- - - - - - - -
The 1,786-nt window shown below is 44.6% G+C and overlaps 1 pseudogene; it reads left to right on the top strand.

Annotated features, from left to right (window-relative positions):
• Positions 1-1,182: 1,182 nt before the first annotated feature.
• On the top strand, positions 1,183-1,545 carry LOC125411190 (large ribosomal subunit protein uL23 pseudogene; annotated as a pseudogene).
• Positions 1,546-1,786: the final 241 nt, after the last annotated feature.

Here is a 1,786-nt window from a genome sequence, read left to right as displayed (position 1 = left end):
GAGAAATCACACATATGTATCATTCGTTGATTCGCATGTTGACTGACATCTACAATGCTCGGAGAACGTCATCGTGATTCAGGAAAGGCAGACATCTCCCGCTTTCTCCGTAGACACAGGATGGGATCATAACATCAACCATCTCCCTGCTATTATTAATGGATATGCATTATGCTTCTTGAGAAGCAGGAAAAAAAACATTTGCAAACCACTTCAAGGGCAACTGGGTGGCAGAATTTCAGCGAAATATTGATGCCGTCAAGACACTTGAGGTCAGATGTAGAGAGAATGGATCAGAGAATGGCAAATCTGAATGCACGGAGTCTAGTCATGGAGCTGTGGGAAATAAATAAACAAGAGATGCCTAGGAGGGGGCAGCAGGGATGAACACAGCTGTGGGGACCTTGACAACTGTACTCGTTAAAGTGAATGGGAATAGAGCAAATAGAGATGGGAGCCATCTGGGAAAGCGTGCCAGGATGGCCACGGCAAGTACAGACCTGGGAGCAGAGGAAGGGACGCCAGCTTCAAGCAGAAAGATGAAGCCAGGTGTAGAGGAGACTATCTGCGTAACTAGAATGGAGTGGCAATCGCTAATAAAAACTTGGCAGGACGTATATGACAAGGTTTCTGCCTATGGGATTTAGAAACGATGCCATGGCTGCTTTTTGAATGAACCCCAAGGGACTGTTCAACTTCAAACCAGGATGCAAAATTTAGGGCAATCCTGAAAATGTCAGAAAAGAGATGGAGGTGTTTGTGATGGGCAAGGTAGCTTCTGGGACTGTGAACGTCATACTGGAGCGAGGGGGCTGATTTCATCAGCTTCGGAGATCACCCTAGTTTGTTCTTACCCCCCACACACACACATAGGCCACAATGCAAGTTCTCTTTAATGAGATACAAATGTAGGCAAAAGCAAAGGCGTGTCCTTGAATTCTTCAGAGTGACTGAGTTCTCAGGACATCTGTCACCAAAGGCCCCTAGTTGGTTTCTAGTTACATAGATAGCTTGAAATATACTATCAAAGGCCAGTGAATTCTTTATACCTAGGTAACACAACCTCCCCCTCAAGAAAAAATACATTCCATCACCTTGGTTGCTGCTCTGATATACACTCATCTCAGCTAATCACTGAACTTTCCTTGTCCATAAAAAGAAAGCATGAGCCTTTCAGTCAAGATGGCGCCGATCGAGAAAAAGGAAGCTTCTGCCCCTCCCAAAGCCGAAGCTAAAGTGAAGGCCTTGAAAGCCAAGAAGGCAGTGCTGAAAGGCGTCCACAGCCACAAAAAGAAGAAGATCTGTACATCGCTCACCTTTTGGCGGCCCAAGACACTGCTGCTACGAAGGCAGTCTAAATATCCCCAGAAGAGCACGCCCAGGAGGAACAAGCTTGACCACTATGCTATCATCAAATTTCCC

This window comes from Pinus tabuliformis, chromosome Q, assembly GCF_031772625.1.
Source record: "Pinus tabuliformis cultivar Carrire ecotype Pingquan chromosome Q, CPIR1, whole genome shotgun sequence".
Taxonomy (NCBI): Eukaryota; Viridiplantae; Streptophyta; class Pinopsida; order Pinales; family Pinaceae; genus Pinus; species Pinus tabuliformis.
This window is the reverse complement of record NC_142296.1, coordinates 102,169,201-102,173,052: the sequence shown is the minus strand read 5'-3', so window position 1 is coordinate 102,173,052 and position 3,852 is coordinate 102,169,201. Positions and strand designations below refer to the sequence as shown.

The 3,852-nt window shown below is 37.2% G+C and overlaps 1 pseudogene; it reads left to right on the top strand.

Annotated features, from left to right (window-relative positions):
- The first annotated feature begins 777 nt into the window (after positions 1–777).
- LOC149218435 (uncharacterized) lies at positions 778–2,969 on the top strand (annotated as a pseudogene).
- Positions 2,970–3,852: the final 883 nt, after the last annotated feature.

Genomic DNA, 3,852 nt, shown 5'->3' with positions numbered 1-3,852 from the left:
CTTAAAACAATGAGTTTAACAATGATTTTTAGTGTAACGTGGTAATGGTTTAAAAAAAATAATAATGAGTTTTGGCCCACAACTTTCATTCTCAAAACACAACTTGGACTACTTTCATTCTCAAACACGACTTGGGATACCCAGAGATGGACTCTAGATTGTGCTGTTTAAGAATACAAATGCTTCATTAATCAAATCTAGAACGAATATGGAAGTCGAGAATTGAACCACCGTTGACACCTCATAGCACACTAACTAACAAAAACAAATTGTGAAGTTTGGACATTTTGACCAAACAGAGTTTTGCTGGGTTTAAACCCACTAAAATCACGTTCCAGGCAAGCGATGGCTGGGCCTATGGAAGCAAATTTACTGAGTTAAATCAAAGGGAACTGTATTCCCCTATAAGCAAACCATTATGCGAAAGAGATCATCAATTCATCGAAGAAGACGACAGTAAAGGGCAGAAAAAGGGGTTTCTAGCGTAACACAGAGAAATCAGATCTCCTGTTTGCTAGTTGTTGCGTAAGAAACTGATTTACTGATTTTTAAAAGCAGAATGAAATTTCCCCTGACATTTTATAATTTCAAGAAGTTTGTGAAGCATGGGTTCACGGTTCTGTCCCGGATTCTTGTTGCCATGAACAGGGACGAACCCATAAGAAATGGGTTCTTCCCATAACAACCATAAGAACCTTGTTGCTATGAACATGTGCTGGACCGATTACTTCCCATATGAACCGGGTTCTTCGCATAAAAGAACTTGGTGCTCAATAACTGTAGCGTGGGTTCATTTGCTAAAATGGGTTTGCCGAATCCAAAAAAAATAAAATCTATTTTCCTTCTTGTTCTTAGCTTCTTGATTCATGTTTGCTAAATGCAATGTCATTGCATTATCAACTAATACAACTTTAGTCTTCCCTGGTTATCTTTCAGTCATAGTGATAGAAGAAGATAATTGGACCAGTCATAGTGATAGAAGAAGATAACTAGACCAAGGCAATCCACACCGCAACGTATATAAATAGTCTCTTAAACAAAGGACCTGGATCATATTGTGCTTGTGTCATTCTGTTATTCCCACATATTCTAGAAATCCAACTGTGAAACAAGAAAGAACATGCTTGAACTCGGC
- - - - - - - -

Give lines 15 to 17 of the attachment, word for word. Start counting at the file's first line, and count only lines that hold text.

- LOC149218435 (uncharacterized) lies at positions 778–2,969 on the top strand (annotated as a pseudogene).
- Positions 2,970–3,852: the final 883 nt, after the last annotated feature.

Genomic DNA, 3,852 nt, shown 5'->3' with positions numbered 1-3,852 from the left: